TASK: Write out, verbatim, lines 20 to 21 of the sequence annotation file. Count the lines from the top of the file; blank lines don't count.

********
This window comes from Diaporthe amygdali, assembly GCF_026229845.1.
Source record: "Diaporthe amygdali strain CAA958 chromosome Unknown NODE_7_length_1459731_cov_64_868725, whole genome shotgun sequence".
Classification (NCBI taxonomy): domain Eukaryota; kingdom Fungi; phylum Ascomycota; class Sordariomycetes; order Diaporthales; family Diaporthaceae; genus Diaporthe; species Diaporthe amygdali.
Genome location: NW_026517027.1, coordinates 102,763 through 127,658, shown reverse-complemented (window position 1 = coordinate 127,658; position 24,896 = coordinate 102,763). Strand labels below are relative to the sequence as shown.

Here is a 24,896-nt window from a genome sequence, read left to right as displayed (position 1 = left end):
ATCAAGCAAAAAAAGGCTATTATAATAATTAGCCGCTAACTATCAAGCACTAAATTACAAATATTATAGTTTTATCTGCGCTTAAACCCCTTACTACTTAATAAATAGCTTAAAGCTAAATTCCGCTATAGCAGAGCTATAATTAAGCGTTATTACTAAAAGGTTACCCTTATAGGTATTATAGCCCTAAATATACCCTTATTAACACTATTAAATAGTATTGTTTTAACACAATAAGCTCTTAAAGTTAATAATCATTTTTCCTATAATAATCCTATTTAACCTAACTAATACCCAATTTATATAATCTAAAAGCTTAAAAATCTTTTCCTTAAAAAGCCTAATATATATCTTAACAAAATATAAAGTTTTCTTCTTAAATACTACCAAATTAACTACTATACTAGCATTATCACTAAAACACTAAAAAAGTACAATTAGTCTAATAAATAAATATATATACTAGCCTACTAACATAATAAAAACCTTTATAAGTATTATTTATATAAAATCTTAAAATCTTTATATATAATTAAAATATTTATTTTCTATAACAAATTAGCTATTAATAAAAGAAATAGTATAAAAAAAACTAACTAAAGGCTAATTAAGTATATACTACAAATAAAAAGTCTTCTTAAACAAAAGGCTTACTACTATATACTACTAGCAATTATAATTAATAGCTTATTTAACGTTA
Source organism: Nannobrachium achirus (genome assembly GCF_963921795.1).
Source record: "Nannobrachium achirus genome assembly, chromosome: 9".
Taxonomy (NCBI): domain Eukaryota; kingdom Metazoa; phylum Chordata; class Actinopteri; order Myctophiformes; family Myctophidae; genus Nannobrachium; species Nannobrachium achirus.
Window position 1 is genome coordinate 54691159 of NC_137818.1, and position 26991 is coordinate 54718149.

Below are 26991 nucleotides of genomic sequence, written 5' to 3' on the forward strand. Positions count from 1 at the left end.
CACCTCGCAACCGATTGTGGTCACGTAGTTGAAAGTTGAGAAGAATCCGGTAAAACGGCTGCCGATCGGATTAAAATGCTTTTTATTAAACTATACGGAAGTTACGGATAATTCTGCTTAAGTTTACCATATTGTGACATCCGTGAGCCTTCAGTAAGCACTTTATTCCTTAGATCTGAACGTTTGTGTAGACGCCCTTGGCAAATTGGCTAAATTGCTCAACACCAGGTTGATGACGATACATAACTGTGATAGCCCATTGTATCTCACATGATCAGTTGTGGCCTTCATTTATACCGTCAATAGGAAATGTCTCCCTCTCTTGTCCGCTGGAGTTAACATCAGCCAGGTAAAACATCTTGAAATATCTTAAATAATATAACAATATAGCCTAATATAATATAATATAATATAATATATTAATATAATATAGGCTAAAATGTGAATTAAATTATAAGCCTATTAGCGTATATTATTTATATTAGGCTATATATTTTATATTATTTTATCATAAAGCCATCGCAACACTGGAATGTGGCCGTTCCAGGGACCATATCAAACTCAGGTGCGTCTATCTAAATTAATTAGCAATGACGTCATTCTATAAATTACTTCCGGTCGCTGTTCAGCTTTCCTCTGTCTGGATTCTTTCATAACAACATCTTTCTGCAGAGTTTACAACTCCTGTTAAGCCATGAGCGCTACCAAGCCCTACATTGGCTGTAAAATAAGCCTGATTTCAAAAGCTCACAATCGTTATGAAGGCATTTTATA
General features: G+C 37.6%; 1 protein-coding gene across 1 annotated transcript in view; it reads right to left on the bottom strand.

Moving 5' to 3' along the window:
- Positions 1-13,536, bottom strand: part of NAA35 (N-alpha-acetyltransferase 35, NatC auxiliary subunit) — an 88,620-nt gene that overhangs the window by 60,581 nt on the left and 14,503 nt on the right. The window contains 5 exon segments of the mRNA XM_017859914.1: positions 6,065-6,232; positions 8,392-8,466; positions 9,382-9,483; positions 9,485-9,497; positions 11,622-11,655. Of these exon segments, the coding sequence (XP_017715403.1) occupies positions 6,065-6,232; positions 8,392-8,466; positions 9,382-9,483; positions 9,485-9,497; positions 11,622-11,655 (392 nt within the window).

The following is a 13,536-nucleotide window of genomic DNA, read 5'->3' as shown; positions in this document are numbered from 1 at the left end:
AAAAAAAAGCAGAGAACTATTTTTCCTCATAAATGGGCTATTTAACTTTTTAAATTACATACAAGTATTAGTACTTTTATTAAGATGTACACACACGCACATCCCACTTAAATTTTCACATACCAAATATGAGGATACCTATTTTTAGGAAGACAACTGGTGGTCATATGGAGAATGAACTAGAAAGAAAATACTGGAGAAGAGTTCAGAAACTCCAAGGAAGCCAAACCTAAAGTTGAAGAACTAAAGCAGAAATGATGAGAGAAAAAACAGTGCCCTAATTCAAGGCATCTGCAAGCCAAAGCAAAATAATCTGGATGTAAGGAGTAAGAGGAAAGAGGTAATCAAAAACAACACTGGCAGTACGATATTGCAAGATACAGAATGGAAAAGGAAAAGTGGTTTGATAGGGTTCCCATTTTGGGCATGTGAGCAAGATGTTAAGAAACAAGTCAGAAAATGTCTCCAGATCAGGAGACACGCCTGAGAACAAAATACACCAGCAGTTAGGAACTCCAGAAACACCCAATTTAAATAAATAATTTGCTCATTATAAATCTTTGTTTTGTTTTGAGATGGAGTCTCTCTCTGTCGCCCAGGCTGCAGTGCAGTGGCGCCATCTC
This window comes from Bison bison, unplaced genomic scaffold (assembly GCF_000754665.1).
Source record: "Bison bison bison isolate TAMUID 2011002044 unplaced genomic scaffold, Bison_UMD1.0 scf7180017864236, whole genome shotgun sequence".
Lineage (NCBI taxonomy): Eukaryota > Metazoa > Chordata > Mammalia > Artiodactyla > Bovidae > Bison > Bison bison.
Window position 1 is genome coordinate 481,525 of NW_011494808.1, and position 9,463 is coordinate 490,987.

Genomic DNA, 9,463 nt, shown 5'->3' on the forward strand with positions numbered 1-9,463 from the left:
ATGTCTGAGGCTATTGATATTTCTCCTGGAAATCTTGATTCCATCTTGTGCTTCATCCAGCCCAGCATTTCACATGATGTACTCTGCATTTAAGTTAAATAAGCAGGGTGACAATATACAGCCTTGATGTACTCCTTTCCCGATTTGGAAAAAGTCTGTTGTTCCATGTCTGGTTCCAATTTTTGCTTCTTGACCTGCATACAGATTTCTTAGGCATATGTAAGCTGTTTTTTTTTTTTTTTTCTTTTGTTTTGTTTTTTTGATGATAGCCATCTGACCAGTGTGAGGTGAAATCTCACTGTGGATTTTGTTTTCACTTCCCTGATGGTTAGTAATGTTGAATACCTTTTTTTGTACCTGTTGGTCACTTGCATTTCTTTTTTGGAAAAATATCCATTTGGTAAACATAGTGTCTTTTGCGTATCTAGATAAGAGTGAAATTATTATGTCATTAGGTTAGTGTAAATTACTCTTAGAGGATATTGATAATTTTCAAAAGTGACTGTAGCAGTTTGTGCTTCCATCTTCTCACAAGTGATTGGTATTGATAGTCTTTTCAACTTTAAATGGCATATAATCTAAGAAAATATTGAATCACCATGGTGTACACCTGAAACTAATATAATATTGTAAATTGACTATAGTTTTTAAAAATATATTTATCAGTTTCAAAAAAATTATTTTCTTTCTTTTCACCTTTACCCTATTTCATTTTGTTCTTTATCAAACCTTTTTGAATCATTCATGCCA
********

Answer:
Lineage (NCBI taxonomy): Eukaryota > Metazoa > Chordata > Mammalia > Artiodactyla > Bovidae > Bison > Bison bison.
Window position 1 is genome coordinate 481,525 of NW_011494808.1, and position 9,463 is coordinate 490,987.